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This eBook from the Gutenberg Project consists of approximately 890 pages of information about The Letters of Horace Walpole, Earl of Orford Volume 3.

One circumstance has heightened my resentment.  If it was not an accident, it deserves to heighten it.  The very day on which your dismission was notified, I received an order from the treasury for the payment of what money was due to me there.  Is it possible that they could mean to make any distinction between us?  Have I separated myself from you?  Is there that spot on earth where I can be suspected of having paid court?  Have I even left my name at a minister’s door since you took your part?  If they have dared to hint this, the pen that is now writing to you will bitterly undeceive them.

I am impatient to see the letters you have received, and the answers you have sent.  Do you come to town?  If you do not, I will come to you to-morrow se’nnight, that is, the 29th.  I give no advice on any thing, because you are cooler than I am—­not so cool, I hope, as to be insensible to this outrage, this villany, this injustice You owe it to your country to labour the extermination of such ministers!

I am so bad a hypocrite, that I am afraid of showing how deeply I feel this.  Yet last night I received the account from the Duchess of Grafton with more temper than you believe me ’capable of:  but the agitation of the night disordered me so much, that Lord John Cavendish, who was with me two hours this morning, does not, I believe, take me for a hero.  As there are some who I know would enjoy my mortification, and who probably desired I should feel my share of it, I wish to command myself-but that struggle shall be added to their bill.  I saw nobody else before I came away but Legge, who sent for me and wrote the enclosed for you.  He would have said more both to you and Lady Ailesbury, but I would not let him, as he is so ill:  however, he thinks himself that he shall live.  I hope be will!  I would not lose a shadow that can haunt these ministers.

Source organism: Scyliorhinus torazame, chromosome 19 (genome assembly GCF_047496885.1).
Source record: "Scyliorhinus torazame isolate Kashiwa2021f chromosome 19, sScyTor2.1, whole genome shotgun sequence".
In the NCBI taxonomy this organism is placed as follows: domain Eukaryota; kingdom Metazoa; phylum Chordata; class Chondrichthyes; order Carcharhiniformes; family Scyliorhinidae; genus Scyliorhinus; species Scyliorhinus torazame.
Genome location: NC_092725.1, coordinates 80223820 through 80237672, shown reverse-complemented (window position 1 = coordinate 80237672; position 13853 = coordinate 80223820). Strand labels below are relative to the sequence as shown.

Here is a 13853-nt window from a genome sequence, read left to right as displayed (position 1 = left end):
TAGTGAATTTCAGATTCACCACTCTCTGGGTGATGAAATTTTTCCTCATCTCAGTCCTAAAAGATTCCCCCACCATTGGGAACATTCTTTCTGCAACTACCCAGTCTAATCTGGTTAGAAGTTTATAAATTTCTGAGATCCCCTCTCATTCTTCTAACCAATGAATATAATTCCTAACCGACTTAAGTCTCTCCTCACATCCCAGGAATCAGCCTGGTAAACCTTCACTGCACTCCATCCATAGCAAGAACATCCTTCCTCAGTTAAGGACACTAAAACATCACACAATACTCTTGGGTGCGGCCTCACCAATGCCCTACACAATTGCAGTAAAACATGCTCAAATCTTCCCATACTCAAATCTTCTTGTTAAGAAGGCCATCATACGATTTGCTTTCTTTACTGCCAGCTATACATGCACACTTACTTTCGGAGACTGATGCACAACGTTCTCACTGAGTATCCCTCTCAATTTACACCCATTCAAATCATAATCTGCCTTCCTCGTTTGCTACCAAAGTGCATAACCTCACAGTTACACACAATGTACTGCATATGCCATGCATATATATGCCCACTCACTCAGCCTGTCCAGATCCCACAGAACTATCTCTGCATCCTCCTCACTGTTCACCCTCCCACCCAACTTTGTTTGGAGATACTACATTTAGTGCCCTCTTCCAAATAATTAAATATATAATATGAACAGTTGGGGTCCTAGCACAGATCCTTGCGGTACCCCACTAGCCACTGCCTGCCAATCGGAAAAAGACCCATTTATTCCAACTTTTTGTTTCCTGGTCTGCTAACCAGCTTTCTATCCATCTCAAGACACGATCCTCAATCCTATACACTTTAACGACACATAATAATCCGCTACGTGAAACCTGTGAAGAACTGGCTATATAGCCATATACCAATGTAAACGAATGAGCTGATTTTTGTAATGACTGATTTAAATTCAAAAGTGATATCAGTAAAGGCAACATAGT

I feel for Lady Ailesbury, because I know she feels just as I do--and it is not a pleasant sensation.  I will say no more, though I could write volumes.  Adieu!  Yours, as I ever have been and ever will be.

Letter 206 The Hon. H. S. Conway To The Earl Of Hertford.(605) Park Place, April 23, 1764. (page 317)

Dear Brother, You will, I think, be much surprised at the extraordinary news I received yesterday, of my total dismission from his Majesty’s service, both as groom of the bedchamber and colonel of a regiment.  What makes it much stronger is, that I do not hear that any of the many officers who voted with me on the same questions in the minority, are turned out.  It seems almost impossible to conceive it should be so, and yet, so I suspect it is; and if it be, it seems to me upon the coolest reflection I am able to give it, the harshest and most unjust treatment ever offered to any man on the like occasion.  I never gave a single vote(606) against the ministry , but in the questions on the great constitutional

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